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Lines from Virgil

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Lines from Virgil

Postby pmda » Wed Jul 10, 2013 8:59 pm

Mercury is warning Aeneas to get a move on and leave the shores of Carthage...

'...Iam mare turbari trabibus saevasque videbis
Soon you will see the sea disturbed by ships, the savage

collucere faces, iam fervere litora flammis,
burning torches gathered, soon the shores in flames,
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Re: Lines from Virgil

Postby Qimmik » Wed Jul 10, 2013 10:38 pm

The translation is ok; a few minor suggestions:

saevasque videbis collucere faces, you will see savage torches burning everywhere (collucere, not colligere). The con- of collucere is simply intensive here. I would translate it loosely as "everywhere." Also, you might translate the adjective saevas as an adverb: "burning savagely" (or perhaps "fiercely").

iam fervere litora flammis - I'm not sure whether your translation capture the fact that videbis is understood with this infinitive phrase: "soon you will see the shores burning with flames."
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Re: Lines from Virgil

Postby pmda » Thu Jul 11, 2013 9:15 pm

collucere faces, iam fervere litora flammis,
burning torches, soon the shores in flames,

....actually Quimmik I think my mistake was to translate collucere twice: once correctly and then a second time incorrectly. It means 'burning' or 'shining' and not 'gathered'...
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Re: Lines from Virgil

Postby Qimmik » Thu Jul 11, 2013 9:26 pm

Actually, "shining" is probably better than "burning." The root is lux, "light".
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Re: Lines from Virgil

Postby adrianus » Fri Jul 12, 2013 2:07 pm

I like "surely" or "no doubt" for jam here.
Certim pro jam hîc amo.

"If Dawn touches you tarrying in these lands [si te his attigerit terris Aurora morantem]
Then surely you'll see the sea disturbed by ships*
and fearsome torches shining, surely the shores burning in flames."

*Enemy ships or, at a stretch, the wreakage of his own?
*Navibus hostilibus vel, ut fieri potest, suis propriis conflagratis?
I'm writing in Latin hoping for correction, and not because I'm confident in how I express myself. Latinè scribo ut ab omnibus corrigar, non quod confidenter me exprimam.
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Re: Lines from Virgil

Postby pmda » Sun Jul 14, 2013 12:56 pm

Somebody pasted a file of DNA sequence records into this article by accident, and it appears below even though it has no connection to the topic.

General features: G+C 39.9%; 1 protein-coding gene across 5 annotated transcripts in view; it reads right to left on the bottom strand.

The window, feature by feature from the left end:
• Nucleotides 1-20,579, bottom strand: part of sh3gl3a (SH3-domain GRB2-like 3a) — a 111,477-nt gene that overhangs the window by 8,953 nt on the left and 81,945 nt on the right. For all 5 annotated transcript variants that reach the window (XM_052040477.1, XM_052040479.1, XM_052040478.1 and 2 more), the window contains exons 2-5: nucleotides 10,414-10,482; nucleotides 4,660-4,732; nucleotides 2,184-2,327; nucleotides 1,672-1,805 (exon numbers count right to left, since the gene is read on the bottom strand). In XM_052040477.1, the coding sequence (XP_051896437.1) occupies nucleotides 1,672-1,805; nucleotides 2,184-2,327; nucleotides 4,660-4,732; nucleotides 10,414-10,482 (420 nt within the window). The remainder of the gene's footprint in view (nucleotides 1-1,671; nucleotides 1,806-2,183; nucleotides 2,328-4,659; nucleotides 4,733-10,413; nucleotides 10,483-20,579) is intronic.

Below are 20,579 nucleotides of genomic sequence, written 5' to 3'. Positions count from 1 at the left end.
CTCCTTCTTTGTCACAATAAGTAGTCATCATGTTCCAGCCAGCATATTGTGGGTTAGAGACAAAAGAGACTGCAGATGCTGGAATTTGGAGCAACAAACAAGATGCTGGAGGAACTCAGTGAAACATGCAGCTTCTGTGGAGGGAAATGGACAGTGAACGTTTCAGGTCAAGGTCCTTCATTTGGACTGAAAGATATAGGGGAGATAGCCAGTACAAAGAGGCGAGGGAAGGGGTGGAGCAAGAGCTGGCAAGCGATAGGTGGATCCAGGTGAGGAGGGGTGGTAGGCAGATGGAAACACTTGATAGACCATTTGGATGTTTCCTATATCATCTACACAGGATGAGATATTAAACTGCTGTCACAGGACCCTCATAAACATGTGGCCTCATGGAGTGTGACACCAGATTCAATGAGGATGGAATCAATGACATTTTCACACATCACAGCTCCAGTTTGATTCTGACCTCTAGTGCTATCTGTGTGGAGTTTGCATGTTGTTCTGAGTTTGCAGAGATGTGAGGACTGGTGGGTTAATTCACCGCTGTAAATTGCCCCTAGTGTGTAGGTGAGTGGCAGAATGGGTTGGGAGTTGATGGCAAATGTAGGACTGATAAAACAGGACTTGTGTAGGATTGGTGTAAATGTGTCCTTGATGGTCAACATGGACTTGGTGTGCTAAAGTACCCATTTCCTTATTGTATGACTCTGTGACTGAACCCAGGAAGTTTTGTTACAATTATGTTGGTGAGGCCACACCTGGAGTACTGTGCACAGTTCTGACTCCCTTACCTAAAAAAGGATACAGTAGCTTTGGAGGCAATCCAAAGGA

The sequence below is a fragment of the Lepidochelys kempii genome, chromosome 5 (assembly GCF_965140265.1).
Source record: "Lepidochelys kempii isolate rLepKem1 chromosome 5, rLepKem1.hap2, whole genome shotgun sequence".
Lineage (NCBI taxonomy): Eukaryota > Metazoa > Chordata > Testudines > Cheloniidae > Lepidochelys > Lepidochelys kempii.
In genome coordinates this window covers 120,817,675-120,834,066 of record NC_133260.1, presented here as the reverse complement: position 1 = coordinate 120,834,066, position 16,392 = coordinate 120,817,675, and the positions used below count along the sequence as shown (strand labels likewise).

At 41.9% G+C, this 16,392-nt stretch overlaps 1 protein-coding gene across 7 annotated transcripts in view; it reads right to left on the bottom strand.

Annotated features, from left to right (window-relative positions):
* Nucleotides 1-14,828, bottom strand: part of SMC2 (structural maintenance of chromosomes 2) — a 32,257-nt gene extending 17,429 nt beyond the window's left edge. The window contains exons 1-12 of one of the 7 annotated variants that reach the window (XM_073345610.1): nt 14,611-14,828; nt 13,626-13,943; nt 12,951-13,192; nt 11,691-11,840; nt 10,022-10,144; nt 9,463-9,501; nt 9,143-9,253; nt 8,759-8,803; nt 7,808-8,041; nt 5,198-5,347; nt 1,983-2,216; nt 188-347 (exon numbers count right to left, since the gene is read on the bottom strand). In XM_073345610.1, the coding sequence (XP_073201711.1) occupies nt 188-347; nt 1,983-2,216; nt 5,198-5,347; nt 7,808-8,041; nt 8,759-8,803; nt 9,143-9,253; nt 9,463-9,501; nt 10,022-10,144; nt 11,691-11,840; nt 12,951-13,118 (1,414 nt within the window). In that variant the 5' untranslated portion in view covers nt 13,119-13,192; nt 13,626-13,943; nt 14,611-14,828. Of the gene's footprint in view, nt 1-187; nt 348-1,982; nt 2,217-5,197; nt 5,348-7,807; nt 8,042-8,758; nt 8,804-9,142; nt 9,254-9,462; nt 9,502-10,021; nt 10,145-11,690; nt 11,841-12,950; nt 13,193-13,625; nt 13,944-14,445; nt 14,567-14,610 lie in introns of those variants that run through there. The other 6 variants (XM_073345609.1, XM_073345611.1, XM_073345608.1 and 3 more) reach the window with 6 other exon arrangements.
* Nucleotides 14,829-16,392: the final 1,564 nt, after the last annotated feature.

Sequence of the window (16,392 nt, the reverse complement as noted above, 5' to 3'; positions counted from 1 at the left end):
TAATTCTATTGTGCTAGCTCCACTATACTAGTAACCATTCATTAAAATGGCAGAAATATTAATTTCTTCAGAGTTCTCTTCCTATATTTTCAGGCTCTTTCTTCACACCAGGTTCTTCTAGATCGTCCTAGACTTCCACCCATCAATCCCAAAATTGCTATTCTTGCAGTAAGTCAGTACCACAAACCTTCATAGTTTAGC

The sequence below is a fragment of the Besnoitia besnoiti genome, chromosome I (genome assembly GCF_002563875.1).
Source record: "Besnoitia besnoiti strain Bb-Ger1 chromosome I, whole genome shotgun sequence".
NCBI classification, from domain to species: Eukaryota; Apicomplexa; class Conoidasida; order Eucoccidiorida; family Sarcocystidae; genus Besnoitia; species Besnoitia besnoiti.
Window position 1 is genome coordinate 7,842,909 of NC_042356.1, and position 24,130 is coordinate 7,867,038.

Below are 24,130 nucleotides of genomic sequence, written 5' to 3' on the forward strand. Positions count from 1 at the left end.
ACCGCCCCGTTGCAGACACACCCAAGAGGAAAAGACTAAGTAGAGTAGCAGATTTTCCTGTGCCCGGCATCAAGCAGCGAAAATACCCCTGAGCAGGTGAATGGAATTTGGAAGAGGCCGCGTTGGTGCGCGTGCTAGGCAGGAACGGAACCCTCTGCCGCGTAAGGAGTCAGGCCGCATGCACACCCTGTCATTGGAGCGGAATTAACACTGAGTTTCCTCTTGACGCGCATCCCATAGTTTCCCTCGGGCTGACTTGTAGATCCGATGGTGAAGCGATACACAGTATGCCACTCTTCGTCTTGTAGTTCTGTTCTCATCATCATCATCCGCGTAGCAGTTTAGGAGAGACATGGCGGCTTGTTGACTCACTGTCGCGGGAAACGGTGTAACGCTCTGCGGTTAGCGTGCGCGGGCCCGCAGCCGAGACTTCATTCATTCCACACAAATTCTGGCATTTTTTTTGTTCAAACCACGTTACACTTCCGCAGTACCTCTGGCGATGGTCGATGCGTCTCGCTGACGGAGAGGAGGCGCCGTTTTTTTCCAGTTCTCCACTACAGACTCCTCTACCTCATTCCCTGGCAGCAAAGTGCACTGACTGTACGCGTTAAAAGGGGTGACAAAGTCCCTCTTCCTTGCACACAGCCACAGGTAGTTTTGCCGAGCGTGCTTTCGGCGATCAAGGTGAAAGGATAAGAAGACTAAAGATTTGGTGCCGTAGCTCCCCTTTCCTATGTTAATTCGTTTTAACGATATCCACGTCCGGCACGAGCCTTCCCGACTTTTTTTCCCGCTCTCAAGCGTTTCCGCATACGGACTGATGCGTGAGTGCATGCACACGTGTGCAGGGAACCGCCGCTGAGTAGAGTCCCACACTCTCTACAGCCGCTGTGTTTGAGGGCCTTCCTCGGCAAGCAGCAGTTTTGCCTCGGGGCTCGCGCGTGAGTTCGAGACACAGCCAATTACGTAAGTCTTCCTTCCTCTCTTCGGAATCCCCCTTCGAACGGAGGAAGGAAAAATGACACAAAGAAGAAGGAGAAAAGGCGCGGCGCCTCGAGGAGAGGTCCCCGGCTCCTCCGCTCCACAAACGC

Gratias tibi ago, Adriane.
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Re: Lines from Virgil

Postby Qimmik » Sun Jul 14, 2013 4:07 pm

Iam is generally temporal. Here's what L&S says:

3. Representing as present an impending event, now, already, presently (mostly poet.): “jam te premet nox,” Hor. C. 1, 4, 16: “jam veniet mors, jam subrepet iners aetas,” Tib. 1, 1, 70: “jam mare turbari trabibus videbis, jam fervere litora flammis,” Verg. A. 4, 566; 6, 676: “alius Latio jam partus Achilles,” id. ib. 6, 89: “hic magnae jam locus urbis erit,” Tib. 2, 5, 55.—


http://www.perseus.tufts.edu/hopper/text?doc=Perseus%3Atext%3A1999.04.0059%3Aentry%3Djam

But "surely" or "certainly" might do here.
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Re: Lines from Virgil

Postby adrianus » Sun Jul 14, 2013 6:45 pm

L&S say also this:
Et dicunt hoc:
L&S, http://www.perseus.tufts.edu/hopper/text?doc=Perseus%3Atext%3A1999.04.0059%3Aentry%3Djam, wrote:II. In other relations.
A. To denote that something will certainly, properly, or easily occur, under certain circumstances.
1. In a conclusion, to emphasize its relation to the condition, then surely, then: “si cogites, remittas jam me onerare injuriis,” Ter. And. 5, 1, 6: si quis voluerit animi sui notionem evolvere, jam se ipse doceat, eum virum bonum esse, Cic. Off. 3, 19, 76: “si hoc dixissem, jam mihi consuli jure optimo senatus vim intulisset,” id. Cat. 1, 8, 21; id. Leg. 1, 12, 34; id. Brut. 17, 68: “si jubeat eo dirigi, jam in portu fore omnem classem,” Liv. 29, 27, 8.—


Lewis says this, too:
Et dicit hoc Lewis (http://www.perseus.tufts.edu/hopper/tex ... try%3Diam1):
L&S wrote:II.II. Of assurance, in a conclusion, now, then surely, then, at once, no doubt: si cogites, remittas iam me onerare iniuriis, T.: si iubeat eo dirigi, iam in portu fore classem, L.: iam hoc scitis: quae cum ita sint, ego iam hinc praedico, L.—In transitions, now, moreover, again, once more, then, besides: iam de artificiis . . . haec fere accepimus: iam illud senatus consultum, quod, etc.: at enim iam dicetis virtutem non posse constitui, si, etc. —In enumerations, besides, too: et aures . . . itemque nares . . . iam gustatus . . . tactus autem.— Repeated: iam . . . iam, at one time . . . at another, now . . . now, at this time . . . at that, once . . . again: Qui iam contento, iam laxo fune laborat, H.: iam secundae, iam adversae res, L.—For emphasis, now, precisely, indeed: quem iam cur Peripateticum appellem, nescio: cetera iam fabulosa, Ta.—With et: et iam, and indeed, and in fact: et iam artifex, ut ita dicam, stilus: et orare et iam liberius accusare.—Rarely with ergo: iam ergo aliquis Condemnavit, in very truth.—After non modo . . . sed, now, even, I may say: non cum senatu modo, sed iam cum diis bellum gerere, L. —In climax, now, even, indeed, really: iam in opere quis par Romano miles? L.: iam illa perfugia minime sunt audienda.
I'm writing in Latin hoping for correction, and not because I'm confident in how I express myself. Latinè scribo ut ab omnibus corrigar, non quod confidenter me exprimam.
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